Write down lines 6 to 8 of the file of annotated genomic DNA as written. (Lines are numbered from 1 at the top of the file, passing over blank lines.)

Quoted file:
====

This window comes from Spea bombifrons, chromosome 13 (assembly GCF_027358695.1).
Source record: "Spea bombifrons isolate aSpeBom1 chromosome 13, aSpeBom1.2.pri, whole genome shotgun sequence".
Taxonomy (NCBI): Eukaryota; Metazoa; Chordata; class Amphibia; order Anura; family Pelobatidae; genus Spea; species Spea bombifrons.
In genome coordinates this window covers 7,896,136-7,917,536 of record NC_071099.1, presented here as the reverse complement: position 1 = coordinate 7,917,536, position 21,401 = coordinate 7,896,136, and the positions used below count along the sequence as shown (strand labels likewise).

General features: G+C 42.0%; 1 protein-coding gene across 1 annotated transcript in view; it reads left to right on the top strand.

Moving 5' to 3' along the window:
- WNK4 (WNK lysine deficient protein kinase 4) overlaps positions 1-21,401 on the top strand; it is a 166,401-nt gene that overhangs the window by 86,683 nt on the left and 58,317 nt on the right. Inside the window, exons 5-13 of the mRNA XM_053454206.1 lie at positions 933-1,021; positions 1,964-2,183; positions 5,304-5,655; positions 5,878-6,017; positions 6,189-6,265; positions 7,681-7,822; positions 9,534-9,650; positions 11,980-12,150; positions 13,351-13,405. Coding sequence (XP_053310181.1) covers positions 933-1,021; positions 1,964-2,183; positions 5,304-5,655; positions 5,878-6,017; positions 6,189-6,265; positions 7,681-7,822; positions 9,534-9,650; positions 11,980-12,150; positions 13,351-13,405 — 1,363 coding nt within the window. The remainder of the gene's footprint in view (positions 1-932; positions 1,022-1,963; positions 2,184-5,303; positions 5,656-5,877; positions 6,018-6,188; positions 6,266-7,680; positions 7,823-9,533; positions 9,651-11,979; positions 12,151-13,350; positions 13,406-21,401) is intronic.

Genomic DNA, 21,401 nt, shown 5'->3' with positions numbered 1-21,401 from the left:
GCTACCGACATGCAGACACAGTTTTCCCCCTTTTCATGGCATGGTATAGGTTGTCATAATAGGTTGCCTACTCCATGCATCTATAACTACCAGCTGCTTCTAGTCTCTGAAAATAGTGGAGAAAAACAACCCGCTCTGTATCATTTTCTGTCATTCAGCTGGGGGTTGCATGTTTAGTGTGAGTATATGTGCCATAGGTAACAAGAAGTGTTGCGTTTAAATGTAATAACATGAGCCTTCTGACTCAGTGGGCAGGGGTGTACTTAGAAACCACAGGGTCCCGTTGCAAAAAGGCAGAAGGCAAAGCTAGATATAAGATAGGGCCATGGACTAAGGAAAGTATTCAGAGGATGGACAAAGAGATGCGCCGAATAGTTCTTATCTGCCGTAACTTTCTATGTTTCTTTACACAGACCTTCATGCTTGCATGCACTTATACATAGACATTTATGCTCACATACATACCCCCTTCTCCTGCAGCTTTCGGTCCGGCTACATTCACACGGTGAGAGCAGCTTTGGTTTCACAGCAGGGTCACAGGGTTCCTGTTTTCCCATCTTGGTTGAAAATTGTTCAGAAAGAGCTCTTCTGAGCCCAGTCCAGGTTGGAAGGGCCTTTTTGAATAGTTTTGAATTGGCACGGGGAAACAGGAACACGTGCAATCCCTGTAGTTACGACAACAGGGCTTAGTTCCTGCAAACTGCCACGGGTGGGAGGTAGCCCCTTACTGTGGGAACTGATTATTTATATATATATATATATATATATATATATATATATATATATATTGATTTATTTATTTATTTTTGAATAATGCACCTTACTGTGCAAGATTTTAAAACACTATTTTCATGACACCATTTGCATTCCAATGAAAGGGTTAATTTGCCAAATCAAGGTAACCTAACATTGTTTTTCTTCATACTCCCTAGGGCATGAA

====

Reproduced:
Moving 5' to 3' along the window:
- WNK4 (WNK lysine deficient protein kinase 4) overlaps positions 1-21,401 on the top strand; it is a 166,401-nt gene that overhangs the window by 86,683 nt on the left and 58,317 nt on the right. Inside the window, exons 5-13 of the mRNA XM_053454206.1 lie at positions 933-1,021; positions 1,964-2,183; positions 5,304-5,655; positions 5,878-6,017; positions 6,189-6,265; positions 7,681-7,822; positions 9,534-9,650; positions 11,980-12,150; positions 13,351-13,405. Coding sequence (XP_053310181.1) covers positions 933-1,021; positions 1,964-2,183; positions 5,304-5,655; positions 5,878-6,017; positions 6,189-6,265; positions 7,681-7,822; positions 9,534-9,650; positions 11,980-12,150; positions 13,351-13,405 — 1,363 coding nt within the window. The remainder of the gene's footprint in view (positions 1-932; positions 1,022-1,963; positions 2,184-5,303; positions 5,656-5,877; positions 6,018-6,188; positions 6,266-7,680; positions 7,823-9,533; positions 9,651-11,979; positions 12,151-13,350; positions 13,406-21,401) is intronic.

Genomic DNA, 21,401 nt, shown 5'->3' with positions numbered 1-21,401 from the left: